Magazine article The New Yorker

HERE TODAY; FOSSIL DEPT. Series: 2/5

Magazine article The New Yorker

HERE TODAY; FOSSIL DEPT. Series: 2/5

Article excerpt

Not many people know this, but there was a plan, in the nineteen-fifties, to sheathe the American Museum of Natural History in aluminum--a city block putting on the foil, in the name of progress. Visitors to the neighborhood will note that this scheme did not get far. Still, change has come to the old museum over the years, as it does to all things. A spiffy planetarium, a bluer whale, a proliferation of gift shops: for better and for worse, science's curatorial preferences evolve, and wonderful enterprises and exhibits get moved aside, thrown out, covered up.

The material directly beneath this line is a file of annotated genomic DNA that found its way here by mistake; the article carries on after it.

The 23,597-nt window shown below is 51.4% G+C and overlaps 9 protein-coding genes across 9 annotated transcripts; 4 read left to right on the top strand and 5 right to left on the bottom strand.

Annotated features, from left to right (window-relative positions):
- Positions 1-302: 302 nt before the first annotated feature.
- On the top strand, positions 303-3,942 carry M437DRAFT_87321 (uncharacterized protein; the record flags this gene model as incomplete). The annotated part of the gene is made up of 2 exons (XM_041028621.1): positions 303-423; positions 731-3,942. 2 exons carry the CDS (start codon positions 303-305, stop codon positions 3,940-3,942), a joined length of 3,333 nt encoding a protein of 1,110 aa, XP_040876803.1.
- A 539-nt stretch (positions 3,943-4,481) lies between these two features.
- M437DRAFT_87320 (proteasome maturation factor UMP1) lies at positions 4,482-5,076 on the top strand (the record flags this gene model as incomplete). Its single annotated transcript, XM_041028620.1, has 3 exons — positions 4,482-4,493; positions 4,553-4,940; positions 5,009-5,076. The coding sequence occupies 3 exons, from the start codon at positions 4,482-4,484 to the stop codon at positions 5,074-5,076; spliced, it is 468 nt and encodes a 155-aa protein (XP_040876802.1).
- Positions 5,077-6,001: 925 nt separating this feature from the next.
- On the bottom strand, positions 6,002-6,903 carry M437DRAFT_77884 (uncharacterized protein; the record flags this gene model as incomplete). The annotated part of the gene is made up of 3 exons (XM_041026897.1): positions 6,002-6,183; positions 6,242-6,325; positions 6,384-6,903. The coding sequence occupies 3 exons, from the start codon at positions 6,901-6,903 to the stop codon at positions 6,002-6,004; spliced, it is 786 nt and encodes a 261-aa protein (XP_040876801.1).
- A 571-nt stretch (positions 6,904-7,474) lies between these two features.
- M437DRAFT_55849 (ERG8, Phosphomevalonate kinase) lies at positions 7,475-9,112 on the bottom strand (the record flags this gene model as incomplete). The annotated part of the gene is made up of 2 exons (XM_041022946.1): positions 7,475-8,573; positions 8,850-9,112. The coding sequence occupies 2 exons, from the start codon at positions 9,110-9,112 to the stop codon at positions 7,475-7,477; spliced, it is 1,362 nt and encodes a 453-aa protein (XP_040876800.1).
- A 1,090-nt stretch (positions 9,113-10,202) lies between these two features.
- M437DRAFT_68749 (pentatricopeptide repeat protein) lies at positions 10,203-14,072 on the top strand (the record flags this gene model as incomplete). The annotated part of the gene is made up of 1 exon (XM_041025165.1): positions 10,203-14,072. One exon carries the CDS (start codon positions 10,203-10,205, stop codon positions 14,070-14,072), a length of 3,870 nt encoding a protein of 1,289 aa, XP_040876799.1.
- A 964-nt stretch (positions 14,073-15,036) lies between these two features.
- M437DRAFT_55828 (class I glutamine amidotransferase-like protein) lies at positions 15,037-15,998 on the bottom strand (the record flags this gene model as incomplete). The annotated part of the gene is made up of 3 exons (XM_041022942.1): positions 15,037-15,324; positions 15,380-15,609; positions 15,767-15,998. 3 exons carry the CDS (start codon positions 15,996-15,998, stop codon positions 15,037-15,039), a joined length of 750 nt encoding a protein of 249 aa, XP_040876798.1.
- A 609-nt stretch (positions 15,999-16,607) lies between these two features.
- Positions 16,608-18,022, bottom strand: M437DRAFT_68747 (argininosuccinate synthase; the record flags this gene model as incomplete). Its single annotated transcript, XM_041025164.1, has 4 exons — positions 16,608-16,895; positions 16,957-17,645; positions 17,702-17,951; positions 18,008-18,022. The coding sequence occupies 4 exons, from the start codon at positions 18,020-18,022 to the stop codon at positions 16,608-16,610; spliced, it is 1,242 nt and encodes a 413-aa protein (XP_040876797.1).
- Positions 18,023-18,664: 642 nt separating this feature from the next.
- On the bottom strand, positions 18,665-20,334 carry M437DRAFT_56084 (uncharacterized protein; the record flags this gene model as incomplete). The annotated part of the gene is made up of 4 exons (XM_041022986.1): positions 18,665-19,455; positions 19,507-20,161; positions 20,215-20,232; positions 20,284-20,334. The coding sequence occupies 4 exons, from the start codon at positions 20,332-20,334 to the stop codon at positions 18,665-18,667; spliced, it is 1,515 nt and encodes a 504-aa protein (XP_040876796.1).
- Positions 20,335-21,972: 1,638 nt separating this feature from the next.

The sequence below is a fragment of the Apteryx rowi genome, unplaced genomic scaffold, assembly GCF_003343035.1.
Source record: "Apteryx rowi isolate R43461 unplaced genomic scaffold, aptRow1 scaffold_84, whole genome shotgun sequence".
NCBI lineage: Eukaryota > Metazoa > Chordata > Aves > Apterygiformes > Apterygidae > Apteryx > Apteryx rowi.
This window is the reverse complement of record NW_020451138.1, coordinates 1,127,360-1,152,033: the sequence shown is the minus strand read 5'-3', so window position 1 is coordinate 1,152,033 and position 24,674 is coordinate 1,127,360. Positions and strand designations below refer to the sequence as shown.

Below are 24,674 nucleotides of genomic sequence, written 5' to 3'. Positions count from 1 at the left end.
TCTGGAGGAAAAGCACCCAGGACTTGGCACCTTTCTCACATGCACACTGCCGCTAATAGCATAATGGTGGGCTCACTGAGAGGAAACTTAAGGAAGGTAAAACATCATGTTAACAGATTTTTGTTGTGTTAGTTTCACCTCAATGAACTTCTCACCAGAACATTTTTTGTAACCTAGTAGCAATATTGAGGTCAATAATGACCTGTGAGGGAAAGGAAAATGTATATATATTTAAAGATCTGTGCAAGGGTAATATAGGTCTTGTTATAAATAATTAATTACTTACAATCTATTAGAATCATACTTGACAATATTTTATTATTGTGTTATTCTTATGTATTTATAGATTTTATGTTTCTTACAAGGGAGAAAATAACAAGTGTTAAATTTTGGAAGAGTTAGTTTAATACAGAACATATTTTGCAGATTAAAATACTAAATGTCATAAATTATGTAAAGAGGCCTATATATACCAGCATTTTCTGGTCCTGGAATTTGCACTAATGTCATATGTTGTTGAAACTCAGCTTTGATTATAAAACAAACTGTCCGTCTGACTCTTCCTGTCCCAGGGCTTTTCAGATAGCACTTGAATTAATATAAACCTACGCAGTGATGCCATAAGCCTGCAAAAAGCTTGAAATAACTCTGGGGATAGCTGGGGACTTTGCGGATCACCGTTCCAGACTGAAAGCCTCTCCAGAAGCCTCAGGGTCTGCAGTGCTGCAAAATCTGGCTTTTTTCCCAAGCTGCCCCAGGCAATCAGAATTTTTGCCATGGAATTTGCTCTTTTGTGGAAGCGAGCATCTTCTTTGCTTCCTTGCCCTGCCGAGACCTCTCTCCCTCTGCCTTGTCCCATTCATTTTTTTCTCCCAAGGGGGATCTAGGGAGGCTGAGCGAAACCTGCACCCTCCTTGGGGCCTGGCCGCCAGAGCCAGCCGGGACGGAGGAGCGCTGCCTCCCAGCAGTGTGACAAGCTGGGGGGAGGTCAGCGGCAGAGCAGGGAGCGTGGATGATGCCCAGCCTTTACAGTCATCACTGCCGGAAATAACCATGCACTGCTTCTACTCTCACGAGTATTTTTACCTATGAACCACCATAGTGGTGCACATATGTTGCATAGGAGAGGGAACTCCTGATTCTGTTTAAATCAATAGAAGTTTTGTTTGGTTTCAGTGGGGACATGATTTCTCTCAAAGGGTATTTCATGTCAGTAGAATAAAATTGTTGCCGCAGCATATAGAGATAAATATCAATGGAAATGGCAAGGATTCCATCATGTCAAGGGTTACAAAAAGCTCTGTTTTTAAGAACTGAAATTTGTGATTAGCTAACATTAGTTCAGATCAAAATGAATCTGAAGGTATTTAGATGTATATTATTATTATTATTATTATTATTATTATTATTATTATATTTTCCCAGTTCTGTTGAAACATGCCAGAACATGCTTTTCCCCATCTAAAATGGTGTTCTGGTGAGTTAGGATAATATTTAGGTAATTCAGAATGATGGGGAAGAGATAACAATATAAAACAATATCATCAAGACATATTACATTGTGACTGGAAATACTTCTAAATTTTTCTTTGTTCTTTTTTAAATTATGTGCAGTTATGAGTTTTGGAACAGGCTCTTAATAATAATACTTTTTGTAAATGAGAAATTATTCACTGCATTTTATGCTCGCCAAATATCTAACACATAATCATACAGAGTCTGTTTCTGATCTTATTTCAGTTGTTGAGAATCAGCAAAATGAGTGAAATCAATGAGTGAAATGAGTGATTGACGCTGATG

The latest casualty is an outfit called Micropaleontology Press, or Micro Press, which, in various incarnations, has been a tenant in the museum since 1942. It originated in the thirties, with the geologist and grant-application wizard Brooks Ellis, as a project to catalogue the fossilized remains of single-cell organisms, such as foraminifera, that live and, more significantly, die in the sea, accumulating on the ocean floor like dust. It is not a vast exaggeration to say that microfossils form the surface of the earth; the Great Pyramids and the White Cliffs of Dover, for example, are made up of trillions of them. For a time, the project was a beneficiary of the Works Progress Administration, employing about two hundred hard-luck illustrators, writers, typesetters, binders, and archivists to make and collate records of microorganisms. They produced, among other things, thousands of original, meticulous drawings--of lepidocyclina tournoveri, cristellaria latifrons, and so forth--whose marvellous forms summon to mind oysters, pinecones, and life on the planet Mongo. The museum granted Ellis's operation a sprawling space on the main floor, and pretty much left it alone, as it morphed into a self-supporting publishing enterprise, thriving on subscriptions and consulting fees from oil companies. (Microfossils are deadeye indicators of oil, and also, appropriately, of climate change.) It produced the bimonthly journal Micropaleontology and also annual updates of the catalogues. But in recent years, as the oil companies devised other prospecting techniques, and as the museum cultivated new endeavors, the micropaleontology department, which in fact was never a real department, moved downstairs to the basement and began to shrink, until it learned, last July, that it had to vacate its lair for good by the end of the year. …

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